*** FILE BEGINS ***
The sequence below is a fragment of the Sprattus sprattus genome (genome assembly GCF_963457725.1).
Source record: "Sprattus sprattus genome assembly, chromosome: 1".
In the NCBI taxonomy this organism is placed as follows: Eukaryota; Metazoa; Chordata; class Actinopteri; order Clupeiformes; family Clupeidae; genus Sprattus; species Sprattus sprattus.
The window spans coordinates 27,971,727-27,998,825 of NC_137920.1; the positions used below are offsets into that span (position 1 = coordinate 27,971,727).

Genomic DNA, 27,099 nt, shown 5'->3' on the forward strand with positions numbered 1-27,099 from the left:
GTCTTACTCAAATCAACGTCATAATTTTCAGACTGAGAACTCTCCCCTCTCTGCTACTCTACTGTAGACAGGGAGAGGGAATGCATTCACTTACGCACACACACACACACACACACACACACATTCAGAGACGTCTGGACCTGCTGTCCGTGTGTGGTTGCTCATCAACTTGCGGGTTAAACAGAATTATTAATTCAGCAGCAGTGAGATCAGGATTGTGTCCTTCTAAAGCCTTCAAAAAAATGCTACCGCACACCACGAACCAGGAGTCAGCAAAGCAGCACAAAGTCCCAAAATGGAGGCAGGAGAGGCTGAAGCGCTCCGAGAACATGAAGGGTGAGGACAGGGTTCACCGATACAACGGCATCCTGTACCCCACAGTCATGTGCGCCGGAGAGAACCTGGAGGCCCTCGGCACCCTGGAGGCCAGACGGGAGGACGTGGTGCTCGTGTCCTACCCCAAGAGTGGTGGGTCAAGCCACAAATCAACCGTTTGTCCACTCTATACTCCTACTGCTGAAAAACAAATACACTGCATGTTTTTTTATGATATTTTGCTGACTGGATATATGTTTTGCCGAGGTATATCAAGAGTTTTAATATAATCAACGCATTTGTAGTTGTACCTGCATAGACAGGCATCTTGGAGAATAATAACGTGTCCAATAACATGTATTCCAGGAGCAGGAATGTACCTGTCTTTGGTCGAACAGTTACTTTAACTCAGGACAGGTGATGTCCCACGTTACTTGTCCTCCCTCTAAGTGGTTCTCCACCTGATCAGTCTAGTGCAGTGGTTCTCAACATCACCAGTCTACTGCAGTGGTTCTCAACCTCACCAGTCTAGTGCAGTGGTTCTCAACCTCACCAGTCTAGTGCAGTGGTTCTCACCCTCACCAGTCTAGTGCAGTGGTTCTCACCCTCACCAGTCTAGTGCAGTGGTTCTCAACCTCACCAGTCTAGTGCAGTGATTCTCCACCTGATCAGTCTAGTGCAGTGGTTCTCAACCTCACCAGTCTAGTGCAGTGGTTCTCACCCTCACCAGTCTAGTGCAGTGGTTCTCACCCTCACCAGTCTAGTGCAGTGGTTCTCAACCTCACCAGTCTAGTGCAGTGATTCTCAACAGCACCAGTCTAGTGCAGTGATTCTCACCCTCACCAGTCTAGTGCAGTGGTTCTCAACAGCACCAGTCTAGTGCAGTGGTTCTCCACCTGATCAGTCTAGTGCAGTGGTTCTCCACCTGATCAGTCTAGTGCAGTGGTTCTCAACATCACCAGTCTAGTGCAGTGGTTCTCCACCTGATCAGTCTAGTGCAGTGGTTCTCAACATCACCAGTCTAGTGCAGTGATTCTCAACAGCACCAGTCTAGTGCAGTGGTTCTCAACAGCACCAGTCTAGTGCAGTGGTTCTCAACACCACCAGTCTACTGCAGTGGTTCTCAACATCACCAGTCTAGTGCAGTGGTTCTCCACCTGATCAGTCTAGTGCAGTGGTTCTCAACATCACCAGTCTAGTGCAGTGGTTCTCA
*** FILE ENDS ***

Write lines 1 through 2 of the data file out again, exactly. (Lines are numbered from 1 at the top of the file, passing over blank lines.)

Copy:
The sequence below is a fragment of the Sprattus sprattus genome (genome assembly GCF_963457725.1).
Source record: "Sprattus sprattus genome assembly, chromosome: 1".